With all the talk about green house gases and oil dependency, energy efficiency and specifically, energy savings, is a top consideration these days.  One of the things that you don’t hear about too often is something called a “runaround” coil.  The system isn’t really limited to a coil but, instead describes a very simple  system for absorbing heat from one air stream and rejecting it to another.  Consider a large office building or hospital application where 100% outside air is conditioned, distributed to the individual spaces, and then completely exhausted.  A runaround system is nothing more than two heat transfer coils, one positioned in the inlet air stream ahead of the conditioning coils, and the other in the exhaust air stream.  The two coils are connected by piping in which water or a glycol solution is circulated by a centrifugal pump, hence the name “runaround”.  During the summer when outdoor air temperatures can reach into the 90s and 100s, the fluid in the runaround system absorbs heat from the outside air and in the process, cools it to a certain temperature.  The heat carried by the fluid is then circulated to the coil in the exhaust air stream where it is rejected to the air.  Heat rejection occurs because the exhaust air is at a temperature lower than that of  the fluid stream.  Significant energy savings occur when the cooling requirements of the building can be reduced.  For example, a building without a runaround system has a 100 ton load.  In order to meet the load, the cooling equipment has to cool outside air from 95 to 55 degrees.  Precooling of the outside air by 5 degrees (90 degrees) reduces the load on the cooling equipment to approximately 87 tons.  Dropping the cooling requirement by 13 tons can result in significant electrical energy cost savings.  Now, what happens if evaporative cooling is employed in the exhaust air stream? If an evaporative cooler is added upstream of the runaround coil, then the air stream can be cooled further resulting in an increased heat transfer rate from the fluid to the air stream, further reducing the cooling capacity requirements of the cooling equipment.   The use of a runaround coil is not a novel idea but one whose time is coming.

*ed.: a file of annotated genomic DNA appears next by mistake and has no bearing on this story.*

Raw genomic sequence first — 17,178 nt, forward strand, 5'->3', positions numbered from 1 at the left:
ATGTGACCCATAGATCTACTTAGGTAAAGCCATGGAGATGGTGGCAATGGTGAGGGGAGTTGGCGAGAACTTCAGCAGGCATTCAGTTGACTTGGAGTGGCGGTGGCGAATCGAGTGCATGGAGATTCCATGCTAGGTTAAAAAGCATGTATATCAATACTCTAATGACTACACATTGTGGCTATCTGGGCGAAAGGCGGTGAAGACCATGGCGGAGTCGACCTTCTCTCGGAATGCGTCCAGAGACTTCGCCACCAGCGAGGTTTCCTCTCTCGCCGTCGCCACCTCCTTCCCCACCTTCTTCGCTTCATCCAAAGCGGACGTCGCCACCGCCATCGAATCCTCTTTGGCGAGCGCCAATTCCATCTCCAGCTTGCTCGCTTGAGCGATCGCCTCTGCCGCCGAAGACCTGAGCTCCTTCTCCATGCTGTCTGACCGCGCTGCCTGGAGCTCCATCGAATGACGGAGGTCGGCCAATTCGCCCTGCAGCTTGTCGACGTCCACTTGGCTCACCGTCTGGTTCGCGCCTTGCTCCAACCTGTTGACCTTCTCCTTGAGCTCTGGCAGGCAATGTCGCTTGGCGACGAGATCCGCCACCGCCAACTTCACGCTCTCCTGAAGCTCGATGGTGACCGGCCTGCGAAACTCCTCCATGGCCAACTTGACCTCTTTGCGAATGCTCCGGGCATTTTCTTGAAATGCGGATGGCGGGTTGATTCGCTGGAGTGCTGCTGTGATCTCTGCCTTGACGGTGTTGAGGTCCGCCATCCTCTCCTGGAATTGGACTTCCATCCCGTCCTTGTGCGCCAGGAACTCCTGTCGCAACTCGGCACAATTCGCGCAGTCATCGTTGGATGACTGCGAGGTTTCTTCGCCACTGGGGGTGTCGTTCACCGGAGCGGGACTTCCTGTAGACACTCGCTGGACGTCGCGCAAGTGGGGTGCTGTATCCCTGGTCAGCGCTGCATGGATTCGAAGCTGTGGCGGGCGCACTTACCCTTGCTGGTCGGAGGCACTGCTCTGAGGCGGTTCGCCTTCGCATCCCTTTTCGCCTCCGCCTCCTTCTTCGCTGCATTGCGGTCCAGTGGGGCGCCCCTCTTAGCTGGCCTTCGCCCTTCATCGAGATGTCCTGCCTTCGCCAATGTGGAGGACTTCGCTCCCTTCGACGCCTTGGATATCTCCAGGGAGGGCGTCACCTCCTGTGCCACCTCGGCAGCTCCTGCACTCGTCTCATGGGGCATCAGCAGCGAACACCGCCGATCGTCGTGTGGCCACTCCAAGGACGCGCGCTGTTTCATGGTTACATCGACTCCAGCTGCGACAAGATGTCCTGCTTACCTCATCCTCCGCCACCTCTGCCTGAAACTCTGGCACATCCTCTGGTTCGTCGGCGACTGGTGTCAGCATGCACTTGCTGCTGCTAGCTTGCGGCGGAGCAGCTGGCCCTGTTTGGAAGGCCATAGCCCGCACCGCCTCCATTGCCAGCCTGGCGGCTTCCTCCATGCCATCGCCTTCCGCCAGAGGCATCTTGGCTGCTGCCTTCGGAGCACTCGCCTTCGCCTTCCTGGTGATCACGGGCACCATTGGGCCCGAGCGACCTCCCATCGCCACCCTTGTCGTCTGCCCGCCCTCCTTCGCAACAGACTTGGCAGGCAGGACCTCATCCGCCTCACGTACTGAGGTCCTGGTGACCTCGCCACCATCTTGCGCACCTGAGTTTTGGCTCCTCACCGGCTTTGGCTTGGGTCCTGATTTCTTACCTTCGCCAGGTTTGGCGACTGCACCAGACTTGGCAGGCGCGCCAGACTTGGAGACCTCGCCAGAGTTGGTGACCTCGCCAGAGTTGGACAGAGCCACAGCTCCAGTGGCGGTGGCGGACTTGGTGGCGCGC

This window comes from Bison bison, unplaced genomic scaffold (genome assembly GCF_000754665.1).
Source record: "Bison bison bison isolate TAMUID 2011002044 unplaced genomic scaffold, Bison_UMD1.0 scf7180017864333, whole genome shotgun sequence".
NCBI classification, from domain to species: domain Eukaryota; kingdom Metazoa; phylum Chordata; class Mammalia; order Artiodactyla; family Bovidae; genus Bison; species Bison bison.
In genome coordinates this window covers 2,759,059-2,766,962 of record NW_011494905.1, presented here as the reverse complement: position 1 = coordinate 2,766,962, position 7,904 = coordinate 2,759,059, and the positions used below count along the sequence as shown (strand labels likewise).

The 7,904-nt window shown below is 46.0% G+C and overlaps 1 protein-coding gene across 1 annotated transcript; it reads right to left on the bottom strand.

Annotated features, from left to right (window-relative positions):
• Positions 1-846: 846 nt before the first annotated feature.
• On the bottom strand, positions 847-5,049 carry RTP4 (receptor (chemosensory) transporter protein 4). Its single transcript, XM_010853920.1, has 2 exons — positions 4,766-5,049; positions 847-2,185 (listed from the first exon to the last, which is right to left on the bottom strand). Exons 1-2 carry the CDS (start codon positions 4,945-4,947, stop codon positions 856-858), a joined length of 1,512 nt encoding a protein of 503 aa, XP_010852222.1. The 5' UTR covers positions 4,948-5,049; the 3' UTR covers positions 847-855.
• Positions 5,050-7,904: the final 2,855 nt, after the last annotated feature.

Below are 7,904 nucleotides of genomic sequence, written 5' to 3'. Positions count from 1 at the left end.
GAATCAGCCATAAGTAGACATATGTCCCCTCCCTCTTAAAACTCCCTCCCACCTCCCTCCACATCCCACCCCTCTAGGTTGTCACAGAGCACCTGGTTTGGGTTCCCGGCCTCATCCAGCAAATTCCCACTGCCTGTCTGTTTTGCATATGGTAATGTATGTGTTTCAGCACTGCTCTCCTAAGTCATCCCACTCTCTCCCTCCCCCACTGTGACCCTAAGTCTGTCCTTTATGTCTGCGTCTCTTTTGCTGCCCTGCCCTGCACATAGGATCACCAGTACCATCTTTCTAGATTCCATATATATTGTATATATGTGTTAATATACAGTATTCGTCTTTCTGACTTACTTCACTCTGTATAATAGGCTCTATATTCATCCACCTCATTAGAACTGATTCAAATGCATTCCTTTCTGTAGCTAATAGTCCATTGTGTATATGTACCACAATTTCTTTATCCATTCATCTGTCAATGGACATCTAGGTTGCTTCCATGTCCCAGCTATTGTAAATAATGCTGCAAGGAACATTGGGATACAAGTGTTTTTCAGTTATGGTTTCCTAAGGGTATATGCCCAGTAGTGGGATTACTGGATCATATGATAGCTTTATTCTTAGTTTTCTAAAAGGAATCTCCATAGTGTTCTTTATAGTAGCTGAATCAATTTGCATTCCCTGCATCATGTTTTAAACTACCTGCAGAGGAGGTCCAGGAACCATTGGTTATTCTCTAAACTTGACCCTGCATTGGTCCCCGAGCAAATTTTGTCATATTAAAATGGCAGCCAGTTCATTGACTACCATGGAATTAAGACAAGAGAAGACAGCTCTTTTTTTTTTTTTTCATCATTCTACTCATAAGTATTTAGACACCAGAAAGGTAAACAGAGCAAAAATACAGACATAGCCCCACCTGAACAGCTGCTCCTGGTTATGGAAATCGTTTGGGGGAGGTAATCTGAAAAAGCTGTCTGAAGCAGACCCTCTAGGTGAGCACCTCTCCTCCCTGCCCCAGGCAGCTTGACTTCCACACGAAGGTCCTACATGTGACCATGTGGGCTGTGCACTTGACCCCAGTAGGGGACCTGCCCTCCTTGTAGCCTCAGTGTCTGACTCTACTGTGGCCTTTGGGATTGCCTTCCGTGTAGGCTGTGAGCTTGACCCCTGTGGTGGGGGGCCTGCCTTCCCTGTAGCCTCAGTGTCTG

Air Conditioning in the Winter?